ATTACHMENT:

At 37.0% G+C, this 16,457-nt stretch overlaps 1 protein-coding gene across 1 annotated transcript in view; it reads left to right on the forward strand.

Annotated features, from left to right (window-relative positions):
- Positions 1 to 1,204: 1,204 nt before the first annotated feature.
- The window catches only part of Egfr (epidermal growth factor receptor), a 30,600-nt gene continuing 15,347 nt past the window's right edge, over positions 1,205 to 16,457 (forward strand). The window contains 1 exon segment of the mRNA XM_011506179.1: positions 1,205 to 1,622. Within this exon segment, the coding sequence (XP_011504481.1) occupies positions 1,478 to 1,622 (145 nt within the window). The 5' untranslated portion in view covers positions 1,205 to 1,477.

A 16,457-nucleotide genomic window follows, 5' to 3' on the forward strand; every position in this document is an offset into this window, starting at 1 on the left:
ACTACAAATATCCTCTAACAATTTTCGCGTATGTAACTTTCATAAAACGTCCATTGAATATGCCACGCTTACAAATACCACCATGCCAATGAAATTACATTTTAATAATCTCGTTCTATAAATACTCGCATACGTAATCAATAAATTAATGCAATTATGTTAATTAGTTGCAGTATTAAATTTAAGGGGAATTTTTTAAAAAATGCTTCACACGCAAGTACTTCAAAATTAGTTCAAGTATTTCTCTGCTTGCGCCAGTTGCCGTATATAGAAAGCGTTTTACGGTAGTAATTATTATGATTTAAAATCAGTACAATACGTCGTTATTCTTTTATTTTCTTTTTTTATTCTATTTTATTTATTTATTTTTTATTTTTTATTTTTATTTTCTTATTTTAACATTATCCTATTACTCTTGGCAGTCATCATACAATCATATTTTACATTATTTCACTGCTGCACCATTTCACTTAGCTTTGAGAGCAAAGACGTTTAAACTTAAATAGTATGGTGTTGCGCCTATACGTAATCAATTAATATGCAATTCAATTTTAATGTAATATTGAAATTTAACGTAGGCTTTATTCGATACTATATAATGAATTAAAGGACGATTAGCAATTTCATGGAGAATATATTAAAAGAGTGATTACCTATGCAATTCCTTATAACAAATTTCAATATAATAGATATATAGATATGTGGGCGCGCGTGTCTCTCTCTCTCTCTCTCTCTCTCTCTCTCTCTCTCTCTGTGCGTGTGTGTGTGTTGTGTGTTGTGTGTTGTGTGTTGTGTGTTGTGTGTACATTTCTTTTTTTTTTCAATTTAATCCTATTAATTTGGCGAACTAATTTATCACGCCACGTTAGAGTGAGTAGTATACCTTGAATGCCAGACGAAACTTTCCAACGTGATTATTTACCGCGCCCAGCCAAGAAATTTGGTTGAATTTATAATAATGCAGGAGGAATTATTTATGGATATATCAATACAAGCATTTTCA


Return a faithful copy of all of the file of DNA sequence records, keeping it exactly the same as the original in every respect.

At 37.0% G+C, this 16,457-nt stretch overlaps 1 protein-coding gene across 1 annotated transcript in view; it reads left to right on the forward strand.

Annotated features, from left to right (window-relative positions):
- Positions 1 to 1,204: 1,204 nt before the first annotated feature.
- The window catches only part of Egfr (epidermal growth factor receptor), a 30,600-nt gene continuing 15,347 nt past the window's right edge, over positions 1,205 to 16,457 (forward strand). The window contains 1 exon segment of the mRNA XM_011506179.1: positions 1,205 to 1,622. Within this exon segment, the coding sequence (XP_011504481.1) occupies positions 1,478 to 1,622 (145 nt within the window). The 5' untranslated portion in view covers positions 1,205 to 1,477.

A 16,457-nucleotide genomic window follows, 5' to 3' on the forward strand; every position in this document is an offset into this window, starting at 1 on the left:
ACTACAAATATCCTCTAACAATTTTCGCGTATGTAACTTTCATAAAACGTCCATTGAATATGCCACGCTTACAAATACCACCATGCCAATGAAATTACATTTTAATAATCTCGTTCTATAAATACTCGCATACGTAATCAATAAATTAATGCAATTATGTTAATTAGTTGCAGTATTAAATTTAAGGGGAATTTTTTAAAAAATGCTTCACACGCAAGTACTTCAAAATTAGTTCAAGTATTTCTCTGCTTGCGCCAGTTGCCGTATATAGAAAGCGTTTTACGGTAGTAATTATTATGATTTAAAATCAGTACAATACGTCGTTATTCTTTTATTTTCTTTTTTTATTCTATTTTATTTATTTATTTTTTATTTTTTATTTTTATTTTCTTATTTTAACATTATCCTATTACTCTTGGCAGTCATCATACAATCATATTTTACATTATTTCACTGCTGCACCATTTCACTTAGCTTTGAGAGCAAAGACGTTTAAACTTAAATAGTATGGTGTTGCGCCTATACGTAATCAATTAATATGCAATTCAATTTTAATGTAATATTGAAATTTAACGTAGGCTTTATTCGATACTATATAATGAATTAAAGGACGATTAGCAATTTCATGGAGAATATATTAAAAGAGTGATTACCTATGCAATTCCTTATAACAAATTTCAATATAATAGATATATAGATATGTGGGCGCGCGTGTCTCTCTCTCTCTCTCTCTCTCTCTCTCTCTCTCTCTCTGTGCGTGTGTGTGTGTTGTGTGTTGTGTGTTGTGTGTTGTGTGTTGTGTGTACATTTCTTTTTTTTTTCAATTTAATCCTATTAATTTGGCGAACTAATTTATCACGCCACGTTAGAGTGAGTAGTATACCTTGAATGCCAGACGAAACTTTCCAACGTGATTATTTACCGCGCCCAGCCAAGAAATTTGGTTGAATTTATAATAATGCAGGAGGAATTATTTATGGATATATCAATACAAGCATTTTCA